Rick Santorum was the big winner in Tuesday’s primaries in Alabama and Mississippi and Mitt “the inevitable” Romney was the loser. But the man of the hour is Newt Gingrich, who was not only defeated and humiliated but suddenly seemed completely redundant in the Republican race for the presidency.

Gingrich’s losses in these two ultra-conservative Deep South states demolished the “Southern Strategy” on which he had based his continued candidacy and his pledge to “go all the way to Tampa”, where the Republican Convention will be held. Gingrich, a Georgian with established conservative credentials, was overtaken by a younger Northerner, despite his home field advantage and in contests which he himself had described until recently as “do or die”.

For many leaders of the conservative wing of the Republican Party, this will be the straw that breaks the camel’s back, and as of this morning they will be pressing Gingrich to behave like a proper southern gentleman and to clear the way for a true one-on-one duel between their darling Santorum and Romney, to whom, obviously, they refuse to warm. The conservatives are looking at Tuesday’s results and drooling when they do the math: without Gingrich in the race, Santorum would have wiped the floor with Romney, whose status would immediately change from inevitable to anything but.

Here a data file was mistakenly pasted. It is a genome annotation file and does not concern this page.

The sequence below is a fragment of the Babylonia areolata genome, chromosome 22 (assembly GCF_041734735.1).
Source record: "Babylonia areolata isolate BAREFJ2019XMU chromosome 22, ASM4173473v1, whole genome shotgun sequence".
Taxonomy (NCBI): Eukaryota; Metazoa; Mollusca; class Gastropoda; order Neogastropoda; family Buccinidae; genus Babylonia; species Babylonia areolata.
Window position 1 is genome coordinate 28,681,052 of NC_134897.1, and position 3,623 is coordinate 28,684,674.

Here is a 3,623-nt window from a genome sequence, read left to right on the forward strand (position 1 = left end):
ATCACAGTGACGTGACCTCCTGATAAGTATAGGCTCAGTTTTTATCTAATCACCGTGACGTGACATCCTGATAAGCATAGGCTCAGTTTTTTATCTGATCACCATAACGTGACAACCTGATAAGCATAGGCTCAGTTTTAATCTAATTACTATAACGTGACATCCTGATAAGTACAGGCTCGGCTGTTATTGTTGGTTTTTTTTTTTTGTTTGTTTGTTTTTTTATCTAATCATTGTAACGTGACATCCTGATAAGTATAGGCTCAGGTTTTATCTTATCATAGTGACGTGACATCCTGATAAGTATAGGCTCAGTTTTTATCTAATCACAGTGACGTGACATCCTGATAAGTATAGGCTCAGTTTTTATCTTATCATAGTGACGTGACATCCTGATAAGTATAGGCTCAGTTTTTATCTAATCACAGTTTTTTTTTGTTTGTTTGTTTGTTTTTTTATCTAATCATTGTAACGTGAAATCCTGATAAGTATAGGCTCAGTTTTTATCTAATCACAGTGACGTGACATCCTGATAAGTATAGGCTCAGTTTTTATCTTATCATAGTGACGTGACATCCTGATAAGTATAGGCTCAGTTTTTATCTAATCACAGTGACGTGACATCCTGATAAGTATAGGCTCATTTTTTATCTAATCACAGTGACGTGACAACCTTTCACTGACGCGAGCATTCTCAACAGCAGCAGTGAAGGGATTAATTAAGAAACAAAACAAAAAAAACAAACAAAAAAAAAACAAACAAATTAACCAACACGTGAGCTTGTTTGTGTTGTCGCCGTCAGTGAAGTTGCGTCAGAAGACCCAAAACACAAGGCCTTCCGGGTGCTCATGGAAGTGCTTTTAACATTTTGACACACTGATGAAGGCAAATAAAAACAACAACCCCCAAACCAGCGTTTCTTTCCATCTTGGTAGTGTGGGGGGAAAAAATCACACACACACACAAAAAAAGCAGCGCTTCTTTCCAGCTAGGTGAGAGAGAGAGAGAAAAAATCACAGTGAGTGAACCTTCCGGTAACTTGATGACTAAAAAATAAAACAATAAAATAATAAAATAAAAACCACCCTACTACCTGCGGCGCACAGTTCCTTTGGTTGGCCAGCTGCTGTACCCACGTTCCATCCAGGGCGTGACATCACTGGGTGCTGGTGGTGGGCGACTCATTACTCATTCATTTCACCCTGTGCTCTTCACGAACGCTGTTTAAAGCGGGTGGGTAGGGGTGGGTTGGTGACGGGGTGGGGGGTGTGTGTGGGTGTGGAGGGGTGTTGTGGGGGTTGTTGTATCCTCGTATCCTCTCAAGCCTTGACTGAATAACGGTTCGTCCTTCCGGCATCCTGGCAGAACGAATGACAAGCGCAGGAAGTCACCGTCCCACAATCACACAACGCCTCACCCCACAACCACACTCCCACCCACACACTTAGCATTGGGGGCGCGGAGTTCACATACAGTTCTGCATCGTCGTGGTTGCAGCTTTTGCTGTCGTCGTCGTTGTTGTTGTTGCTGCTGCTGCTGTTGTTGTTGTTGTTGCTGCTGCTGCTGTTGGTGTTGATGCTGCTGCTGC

U.S. commentators were already speculating last night about the reaction of Gingrich’s main funder, Sheldon Adelson, to what they described as his failed bet on the former Speaker. On the one hand, according to a recent report in the Wall Street Journal, Adelson wants to keep Gingrich in the race so that he can syphon off votes from Santorum and ensure Romney’s selection as the Republican candidate. But Adelson’s prestige might suffer, these analysts believe, if he is seen to be backing an absolute “straw candidate” whose sole purpose is to stack the deck against Santorum.

In his speech after the results came in last night, Gingrich lamely tried to stick to his claim that only he can beat President Obama in the debates before November’s elections and his insistence that he knows how to miraculously bring down the price of gas to $2.50 a gallon. But his voice was weak, his eyes were weary and his heart obviously wasn’t in it. The danger facing Gingrich now is that he won’t pull out of the race in time but conservative votes will make the decision in his stead and abandon him in the upcoming contests in Missouri, Illinois and Louisiana.

In such a scenario Gingrich, whose considerable talent is dwarfed only by his enormous self-regard, may find himself facing a punishment that would be cruel and unusual even for a politician with a standard-issue ego: his detractors will gleefully ridicule him while his supporters will turn away, with pity in their eyes.

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